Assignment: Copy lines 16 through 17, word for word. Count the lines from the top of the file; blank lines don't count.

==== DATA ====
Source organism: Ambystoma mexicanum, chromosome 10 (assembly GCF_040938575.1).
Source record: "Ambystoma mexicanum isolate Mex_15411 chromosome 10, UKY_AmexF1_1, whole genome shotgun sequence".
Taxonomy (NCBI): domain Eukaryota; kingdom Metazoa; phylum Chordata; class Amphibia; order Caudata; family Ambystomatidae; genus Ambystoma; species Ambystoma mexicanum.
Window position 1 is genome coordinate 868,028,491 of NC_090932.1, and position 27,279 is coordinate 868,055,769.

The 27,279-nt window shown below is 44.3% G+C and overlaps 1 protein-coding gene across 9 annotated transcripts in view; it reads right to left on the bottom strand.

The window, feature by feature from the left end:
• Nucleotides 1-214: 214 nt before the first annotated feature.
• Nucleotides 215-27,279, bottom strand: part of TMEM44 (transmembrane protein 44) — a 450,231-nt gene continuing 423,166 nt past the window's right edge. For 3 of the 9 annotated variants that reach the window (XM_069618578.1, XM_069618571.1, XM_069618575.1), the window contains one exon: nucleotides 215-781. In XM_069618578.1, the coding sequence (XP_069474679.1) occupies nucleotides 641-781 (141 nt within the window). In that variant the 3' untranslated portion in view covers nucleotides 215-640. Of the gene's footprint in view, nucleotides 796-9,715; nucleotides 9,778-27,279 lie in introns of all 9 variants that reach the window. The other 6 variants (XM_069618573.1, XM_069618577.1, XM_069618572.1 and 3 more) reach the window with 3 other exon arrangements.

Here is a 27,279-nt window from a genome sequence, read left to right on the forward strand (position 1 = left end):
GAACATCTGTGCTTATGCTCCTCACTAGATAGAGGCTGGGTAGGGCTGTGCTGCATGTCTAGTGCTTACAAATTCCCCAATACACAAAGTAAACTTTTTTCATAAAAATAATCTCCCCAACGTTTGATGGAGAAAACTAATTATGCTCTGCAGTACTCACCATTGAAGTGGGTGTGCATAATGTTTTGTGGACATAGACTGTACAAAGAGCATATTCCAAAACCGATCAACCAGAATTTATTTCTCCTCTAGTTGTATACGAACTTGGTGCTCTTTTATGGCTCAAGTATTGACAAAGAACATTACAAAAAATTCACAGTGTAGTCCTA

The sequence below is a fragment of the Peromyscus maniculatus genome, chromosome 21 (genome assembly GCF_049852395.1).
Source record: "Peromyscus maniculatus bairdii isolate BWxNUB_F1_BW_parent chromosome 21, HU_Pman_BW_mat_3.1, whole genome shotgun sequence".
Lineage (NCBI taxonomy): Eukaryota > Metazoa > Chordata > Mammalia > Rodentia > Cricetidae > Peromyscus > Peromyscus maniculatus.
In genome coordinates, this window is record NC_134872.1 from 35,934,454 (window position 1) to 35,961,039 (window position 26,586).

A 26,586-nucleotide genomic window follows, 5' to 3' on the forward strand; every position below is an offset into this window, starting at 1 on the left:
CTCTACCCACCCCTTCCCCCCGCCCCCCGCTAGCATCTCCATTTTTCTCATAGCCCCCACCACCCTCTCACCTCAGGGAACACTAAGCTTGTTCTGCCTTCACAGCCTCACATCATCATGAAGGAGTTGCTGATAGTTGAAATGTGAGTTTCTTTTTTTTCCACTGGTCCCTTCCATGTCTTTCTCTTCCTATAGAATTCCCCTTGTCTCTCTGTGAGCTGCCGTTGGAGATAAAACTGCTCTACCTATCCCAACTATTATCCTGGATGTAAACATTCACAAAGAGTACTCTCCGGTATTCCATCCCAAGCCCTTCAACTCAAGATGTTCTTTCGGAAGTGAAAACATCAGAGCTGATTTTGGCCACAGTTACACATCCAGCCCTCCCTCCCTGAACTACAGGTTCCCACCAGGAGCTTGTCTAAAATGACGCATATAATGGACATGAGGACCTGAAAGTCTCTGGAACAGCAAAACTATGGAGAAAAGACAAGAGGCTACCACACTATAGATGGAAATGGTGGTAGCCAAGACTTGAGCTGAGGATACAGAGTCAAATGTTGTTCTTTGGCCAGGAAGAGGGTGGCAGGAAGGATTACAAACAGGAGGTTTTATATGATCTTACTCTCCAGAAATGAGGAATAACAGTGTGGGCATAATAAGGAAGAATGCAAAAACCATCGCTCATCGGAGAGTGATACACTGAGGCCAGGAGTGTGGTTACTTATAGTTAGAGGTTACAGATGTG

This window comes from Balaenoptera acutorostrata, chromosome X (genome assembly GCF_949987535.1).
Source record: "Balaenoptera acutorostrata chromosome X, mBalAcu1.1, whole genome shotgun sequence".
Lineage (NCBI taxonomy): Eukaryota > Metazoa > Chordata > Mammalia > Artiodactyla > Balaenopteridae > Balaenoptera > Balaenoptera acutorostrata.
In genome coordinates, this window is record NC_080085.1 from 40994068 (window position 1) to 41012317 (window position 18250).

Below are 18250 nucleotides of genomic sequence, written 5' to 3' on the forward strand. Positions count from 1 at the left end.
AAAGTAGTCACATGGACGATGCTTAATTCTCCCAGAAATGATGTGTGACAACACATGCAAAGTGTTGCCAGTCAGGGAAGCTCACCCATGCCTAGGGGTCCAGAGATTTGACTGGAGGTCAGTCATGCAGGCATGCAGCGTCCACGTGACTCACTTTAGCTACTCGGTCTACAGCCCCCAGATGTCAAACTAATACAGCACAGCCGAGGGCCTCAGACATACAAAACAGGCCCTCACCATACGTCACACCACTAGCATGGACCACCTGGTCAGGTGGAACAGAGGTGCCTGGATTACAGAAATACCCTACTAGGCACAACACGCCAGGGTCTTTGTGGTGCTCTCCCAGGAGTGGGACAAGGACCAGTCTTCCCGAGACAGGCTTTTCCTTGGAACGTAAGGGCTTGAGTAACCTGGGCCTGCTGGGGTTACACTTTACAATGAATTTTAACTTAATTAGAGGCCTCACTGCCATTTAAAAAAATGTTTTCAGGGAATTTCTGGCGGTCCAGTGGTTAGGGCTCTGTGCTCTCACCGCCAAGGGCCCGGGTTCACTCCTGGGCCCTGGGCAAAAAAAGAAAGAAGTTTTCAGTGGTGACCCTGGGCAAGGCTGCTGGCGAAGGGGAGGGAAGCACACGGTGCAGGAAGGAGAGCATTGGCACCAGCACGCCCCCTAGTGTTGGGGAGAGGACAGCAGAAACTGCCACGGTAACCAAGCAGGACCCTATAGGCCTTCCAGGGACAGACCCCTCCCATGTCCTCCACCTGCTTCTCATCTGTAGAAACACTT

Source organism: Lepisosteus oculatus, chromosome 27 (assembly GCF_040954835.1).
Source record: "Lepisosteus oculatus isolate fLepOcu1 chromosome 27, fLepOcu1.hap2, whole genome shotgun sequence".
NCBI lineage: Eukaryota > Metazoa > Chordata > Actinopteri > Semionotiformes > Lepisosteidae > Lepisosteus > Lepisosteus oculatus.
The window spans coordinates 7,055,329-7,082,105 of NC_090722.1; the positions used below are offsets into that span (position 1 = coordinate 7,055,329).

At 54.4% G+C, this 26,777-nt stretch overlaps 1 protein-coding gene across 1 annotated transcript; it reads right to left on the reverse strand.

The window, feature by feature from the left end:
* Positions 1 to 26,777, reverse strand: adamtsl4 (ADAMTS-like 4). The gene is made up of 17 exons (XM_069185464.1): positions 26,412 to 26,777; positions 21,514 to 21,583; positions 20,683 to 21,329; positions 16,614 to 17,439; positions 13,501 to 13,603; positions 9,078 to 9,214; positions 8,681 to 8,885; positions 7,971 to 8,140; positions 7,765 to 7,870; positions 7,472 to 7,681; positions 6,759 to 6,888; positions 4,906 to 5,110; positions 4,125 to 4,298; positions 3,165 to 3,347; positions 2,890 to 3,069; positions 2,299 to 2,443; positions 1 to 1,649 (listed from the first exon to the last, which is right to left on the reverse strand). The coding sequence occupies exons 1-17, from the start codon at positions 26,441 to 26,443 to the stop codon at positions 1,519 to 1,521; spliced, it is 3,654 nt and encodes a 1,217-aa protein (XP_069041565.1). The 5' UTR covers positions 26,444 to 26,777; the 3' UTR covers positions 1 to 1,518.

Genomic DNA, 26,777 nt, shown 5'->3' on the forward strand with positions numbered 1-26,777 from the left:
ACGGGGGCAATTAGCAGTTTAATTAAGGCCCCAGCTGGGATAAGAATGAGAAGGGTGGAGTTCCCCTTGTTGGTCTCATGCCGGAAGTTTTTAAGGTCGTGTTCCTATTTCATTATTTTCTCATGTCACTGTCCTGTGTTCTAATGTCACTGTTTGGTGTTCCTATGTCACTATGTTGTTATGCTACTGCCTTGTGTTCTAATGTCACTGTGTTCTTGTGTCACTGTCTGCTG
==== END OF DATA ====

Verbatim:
CTCTACCCACCCCTTCCCCCCGCCCCCCGCTAGCATCTCCATTTTTCTCATAGCCCCCACCACCCTCTCACCTCAGGGAACACTAAGCTTGTTCTGCCTTCACAGCCTCACATCATCATGAAGGAGTTGCTGATAGTTGAAATGTGAGTTTCTTTTTTTTCCACTGGTCCCTTCCATGTCTTTCTCTTCCTATAGAATTCCCCTTGTCTCTCTGTGAGCTGCCGTTGGAGATAAAACTGCTCTACCTATCCCAACTATTATCCTGGATGTAAACATTCACAAAGAGTACTCTCCGGTATTCCATCCCAAGCCCTTCAACTCAAGATGTTCTTTCGGAAGTGAAAACATCAGAGCTGATTTTGGCCACAGTTACACATCCAGCCCTCCCTCCCTGAACTACAGGTTCCCACCAGGAGCTTGTCTAAAATGACGCATATAATGGACATGAGGACCTGAAAGTCTCTGGAACAGCAAAACTATGGAGAAAAGACAAGAGGCTACCACACTATAGATGGAAATGGTGGTAGCCAAGACTTGAGCTGAGGATACAGAGTCAAATGTTGTTCTTTGGCCAGGAAGAGGGTGGCAGGAAGGATTACAAACAGGAGGTTTTATATGATCTTACTCTCCAGAAATGAGGAATAACAGTGTGGGCATAATAAGGAAGAATGCAAAAACCATCGCTCATCGGAGAGTGATACACTGAGGCCAGGAGTGTGGTTACTTATAGTTAGAGGTTACAGATGTG

This window comes from Balaenoptera acutorostrata, chromosome X (genome assembly GCF_949987535.1).